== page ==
From the Desk

Hey Y’all.

Tip 1: Never repeat those words in New York City.

Tip 2: If you even have those words in your vocabulary, maybe you should think twice about visiting.

I wish someone would have given me this advice before I departed this weekend for three days surrounded by people that don’t quite understand southern charm.

It wasn’t that the city dwellers weren’t nice. On the contrary, people were generally welcoming and willing to help us country bumpkins standing on the corner scratching our heads. Within the first fifteen minutes of wandering the streets, a businessman approached us to assure us we weren’t in a third world country and pointed us in the direction of Rockefeller Center for food. Without his kindness, we most likely would have starved or ended up in Chinatown eating a kabob of unknown meat from a lady whispering “Prada, Coach, Chanel” in our ear.

The problem was the way I felt after pushing my way through crowds, flagging down taxi drives who didn’t enjoy speaking and watching the homeless man walk by with no shoes in twenty degree weather as I enjoyed a cup of coffee inside a warm diner.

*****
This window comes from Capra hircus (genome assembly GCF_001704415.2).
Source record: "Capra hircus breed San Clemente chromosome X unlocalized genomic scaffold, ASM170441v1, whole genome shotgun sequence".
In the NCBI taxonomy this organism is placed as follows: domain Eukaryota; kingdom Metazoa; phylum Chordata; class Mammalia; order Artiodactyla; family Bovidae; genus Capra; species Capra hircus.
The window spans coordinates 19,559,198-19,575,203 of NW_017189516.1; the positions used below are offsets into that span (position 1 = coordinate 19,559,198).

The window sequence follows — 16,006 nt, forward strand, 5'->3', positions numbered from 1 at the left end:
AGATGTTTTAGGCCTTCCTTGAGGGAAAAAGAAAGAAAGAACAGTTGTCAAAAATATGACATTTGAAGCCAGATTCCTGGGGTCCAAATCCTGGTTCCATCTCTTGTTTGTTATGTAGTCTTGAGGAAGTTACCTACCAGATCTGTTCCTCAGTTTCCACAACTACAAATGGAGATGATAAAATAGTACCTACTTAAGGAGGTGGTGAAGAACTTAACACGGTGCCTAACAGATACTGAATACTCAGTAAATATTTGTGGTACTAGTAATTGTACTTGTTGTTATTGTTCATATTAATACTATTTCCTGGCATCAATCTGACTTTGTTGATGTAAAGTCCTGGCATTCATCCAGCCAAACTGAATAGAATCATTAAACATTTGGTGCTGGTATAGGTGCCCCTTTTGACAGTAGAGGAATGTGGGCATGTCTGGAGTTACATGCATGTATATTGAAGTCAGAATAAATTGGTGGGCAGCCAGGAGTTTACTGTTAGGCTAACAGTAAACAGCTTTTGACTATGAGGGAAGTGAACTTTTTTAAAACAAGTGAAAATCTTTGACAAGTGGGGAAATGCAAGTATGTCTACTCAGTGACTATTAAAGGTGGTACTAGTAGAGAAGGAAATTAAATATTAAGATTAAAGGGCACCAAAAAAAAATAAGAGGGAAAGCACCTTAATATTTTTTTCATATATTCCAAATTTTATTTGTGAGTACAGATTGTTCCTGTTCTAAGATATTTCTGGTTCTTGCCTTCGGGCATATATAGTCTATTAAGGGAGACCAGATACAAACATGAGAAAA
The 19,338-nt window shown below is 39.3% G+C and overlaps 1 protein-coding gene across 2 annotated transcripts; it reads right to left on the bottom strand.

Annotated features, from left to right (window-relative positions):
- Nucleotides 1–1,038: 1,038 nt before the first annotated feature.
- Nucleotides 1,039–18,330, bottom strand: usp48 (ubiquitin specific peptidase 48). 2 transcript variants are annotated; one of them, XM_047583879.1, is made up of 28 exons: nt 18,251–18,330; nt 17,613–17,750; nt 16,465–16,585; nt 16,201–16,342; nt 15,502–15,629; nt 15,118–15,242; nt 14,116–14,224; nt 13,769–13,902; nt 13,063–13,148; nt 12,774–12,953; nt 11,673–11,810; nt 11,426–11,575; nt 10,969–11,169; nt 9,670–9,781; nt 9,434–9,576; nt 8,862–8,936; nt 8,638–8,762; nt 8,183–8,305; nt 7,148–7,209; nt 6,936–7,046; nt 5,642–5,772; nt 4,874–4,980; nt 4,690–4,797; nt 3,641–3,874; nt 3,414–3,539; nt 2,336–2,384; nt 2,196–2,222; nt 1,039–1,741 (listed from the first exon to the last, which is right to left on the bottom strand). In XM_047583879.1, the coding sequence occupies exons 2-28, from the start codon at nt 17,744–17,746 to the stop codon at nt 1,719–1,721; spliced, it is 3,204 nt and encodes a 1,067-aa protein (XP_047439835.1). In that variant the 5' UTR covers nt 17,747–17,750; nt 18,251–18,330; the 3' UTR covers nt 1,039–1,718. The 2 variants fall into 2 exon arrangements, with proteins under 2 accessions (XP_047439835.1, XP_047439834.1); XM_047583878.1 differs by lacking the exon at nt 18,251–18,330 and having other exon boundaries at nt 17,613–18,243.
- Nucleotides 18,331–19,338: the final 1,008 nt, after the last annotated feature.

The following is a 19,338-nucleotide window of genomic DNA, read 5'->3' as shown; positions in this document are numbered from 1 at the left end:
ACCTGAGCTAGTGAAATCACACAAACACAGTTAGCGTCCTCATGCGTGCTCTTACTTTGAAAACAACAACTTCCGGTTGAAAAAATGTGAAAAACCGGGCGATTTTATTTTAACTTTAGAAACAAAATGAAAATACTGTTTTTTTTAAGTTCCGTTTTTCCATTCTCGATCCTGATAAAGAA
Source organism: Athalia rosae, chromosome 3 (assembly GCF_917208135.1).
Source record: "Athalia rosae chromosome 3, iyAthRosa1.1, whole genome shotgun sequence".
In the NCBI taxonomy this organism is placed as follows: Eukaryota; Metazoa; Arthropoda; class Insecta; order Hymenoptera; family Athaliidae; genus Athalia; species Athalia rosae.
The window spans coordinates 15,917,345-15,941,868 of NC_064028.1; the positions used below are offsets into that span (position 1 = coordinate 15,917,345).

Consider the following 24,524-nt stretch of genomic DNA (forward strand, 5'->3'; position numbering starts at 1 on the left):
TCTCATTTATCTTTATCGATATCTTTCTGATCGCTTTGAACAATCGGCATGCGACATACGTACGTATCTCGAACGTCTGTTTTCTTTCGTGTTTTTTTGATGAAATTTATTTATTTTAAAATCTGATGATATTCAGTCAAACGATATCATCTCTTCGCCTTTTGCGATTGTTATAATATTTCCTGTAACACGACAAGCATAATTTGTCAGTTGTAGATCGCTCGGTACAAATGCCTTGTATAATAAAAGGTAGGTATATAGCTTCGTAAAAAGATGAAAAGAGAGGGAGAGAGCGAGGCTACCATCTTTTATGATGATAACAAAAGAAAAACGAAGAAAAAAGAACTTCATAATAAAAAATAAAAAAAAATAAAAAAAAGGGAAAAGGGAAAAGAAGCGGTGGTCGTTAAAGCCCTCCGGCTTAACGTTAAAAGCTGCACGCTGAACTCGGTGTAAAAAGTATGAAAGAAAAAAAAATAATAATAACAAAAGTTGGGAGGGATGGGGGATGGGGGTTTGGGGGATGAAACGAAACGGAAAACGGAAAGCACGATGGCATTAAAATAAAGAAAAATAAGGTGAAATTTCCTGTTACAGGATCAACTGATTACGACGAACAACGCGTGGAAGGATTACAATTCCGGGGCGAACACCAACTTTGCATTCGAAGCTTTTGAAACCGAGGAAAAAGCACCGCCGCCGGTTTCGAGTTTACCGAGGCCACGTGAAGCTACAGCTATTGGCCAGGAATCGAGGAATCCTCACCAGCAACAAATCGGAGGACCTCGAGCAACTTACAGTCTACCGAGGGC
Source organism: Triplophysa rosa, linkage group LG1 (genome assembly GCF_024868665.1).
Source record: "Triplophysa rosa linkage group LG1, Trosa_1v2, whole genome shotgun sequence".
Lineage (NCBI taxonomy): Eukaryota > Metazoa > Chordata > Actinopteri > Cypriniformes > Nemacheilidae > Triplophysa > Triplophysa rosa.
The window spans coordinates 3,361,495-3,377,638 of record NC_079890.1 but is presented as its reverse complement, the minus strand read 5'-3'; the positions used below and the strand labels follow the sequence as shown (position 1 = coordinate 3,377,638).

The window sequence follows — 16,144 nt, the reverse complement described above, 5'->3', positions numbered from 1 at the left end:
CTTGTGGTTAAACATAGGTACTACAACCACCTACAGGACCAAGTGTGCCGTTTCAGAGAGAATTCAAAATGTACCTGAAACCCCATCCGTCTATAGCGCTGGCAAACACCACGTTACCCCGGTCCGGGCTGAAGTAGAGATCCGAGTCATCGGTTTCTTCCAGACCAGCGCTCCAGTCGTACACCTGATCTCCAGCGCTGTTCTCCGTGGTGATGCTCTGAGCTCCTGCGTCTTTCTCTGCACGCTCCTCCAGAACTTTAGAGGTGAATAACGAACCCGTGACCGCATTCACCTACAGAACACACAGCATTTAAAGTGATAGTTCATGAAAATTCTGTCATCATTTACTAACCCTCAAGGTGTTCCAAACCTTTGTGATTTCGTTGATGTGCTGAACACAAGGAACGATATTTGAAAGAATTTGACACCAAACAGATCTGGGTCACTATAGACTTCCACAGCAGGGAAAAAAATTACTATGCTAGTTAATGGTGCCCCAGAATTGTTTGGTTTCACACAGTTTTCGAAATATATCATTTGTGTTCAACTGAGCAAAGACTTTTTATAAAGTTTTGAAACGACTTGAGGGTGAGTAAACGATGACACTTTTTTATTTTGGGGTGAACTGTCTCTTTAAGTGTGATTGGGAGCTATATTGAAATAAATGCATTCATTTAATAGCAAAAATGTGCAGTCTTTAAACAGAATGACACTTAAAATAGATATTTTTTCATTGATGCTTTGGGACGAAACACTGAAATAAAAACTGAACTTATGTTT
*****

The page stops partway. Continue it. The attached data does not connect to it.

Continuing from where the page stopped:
I felt hardened.

I didn’t realize this until I landed back in Charlotte and a woman smiled at me on the shuttle bus back to my car. It was such a simple gesture, but it was one that I hadn’t experienced all weekend. No one smiled. No one spoke unless spoken to. People blocked out the noise by wearing headphones and avoided eye contact by staring straight ahead or at the ground.

My aunt made every effort to speak to anyone she was near, pestering them with her southern drawl until they were forced to reply. By this I was embarrassed and I repeatedly had to warn her to stop. Looking back, I am embarrassed of myself for not allowing her to be who she was and for asking her to lose her joyful spirit in order to fit the mold.

When did this code of conduct take affect and why did I feel like I must follow it in order to fit in? New York City is a place, if not THE place, where you can be who you want to be — everything goes. It is a melting pot of races, cultures, ideas, dreams and styles. This is what makes it so appealing to so many people.

As I graduate and begin the search for my future, New York City will be one of the places I look. If by chance I do make my home in the city that never sleeps, ya’ll better watch out. I’m not leaving my southern roots on the plane.

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